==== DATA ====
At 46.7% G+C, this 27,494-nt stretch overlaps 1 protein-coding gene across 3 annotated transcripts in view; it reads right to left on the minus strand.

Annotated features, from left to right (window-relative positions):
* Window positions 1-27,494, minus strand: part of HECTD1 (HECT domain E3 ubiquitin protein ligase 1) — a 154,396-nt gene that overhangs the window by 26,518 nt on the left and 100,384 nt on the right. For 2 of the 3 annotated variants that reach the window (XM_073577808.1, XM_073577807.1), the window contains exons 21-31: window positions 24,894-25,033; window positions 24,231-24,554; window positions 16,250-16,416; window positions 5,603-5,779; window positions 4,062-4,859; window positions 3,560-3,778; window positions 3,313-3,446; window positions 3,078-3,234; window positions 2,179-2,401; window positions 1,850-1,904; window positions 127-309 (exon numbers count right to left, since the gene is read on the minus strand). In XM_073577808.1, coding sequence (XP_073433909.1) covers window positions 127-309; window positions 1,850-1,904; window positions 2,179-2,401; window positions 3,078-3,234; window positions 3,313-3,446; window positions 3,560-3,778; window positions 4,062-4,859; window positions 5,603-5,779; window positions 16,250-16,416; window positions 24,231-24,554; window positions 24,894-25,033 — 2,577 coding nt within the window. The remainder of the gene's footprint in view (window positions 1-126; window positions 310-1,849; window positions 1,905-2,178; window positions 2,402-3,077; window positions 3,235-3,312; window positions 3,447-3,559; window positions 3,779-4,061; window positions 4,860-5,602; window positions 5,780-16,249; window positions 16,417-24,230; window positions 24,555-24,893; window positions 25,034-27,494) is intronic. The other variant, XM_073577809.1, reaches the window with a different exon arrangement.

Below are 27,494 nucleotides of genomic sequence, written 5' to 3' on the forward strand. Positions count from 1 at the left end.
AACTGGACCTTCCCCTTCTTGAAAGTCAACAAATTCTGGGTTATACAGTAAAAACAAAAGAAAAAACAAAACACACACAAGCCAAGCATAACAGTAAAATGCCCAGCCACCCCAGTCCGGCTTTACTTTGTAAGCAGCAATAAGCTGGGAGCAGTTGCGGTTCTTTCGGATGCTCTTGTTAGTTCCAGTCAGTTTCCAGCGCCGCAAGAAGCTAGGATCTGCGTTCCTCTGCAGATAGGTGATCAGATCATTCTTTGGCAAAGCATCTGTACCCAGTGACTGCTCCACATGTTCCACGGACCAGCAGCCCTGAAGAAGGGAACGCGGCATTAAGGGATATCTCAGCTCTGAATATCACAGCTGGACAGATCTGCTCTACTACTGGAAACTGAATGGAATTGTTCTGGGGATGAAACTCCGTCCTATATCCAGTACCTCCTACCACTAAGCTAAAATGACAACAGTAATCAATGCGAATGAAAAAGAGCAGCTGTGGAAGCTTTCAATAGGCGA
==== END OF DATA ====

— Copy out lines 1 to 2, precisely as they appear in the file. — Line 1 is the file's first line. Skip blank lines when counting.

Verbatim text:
At 46.7% G+C, this 27,494-nt stretch overlaps 1 protein-coding gene across 3 annotated transcripts in view; it reads right to left on the minus strand.

Annotated features, from left to right (window-relative positions):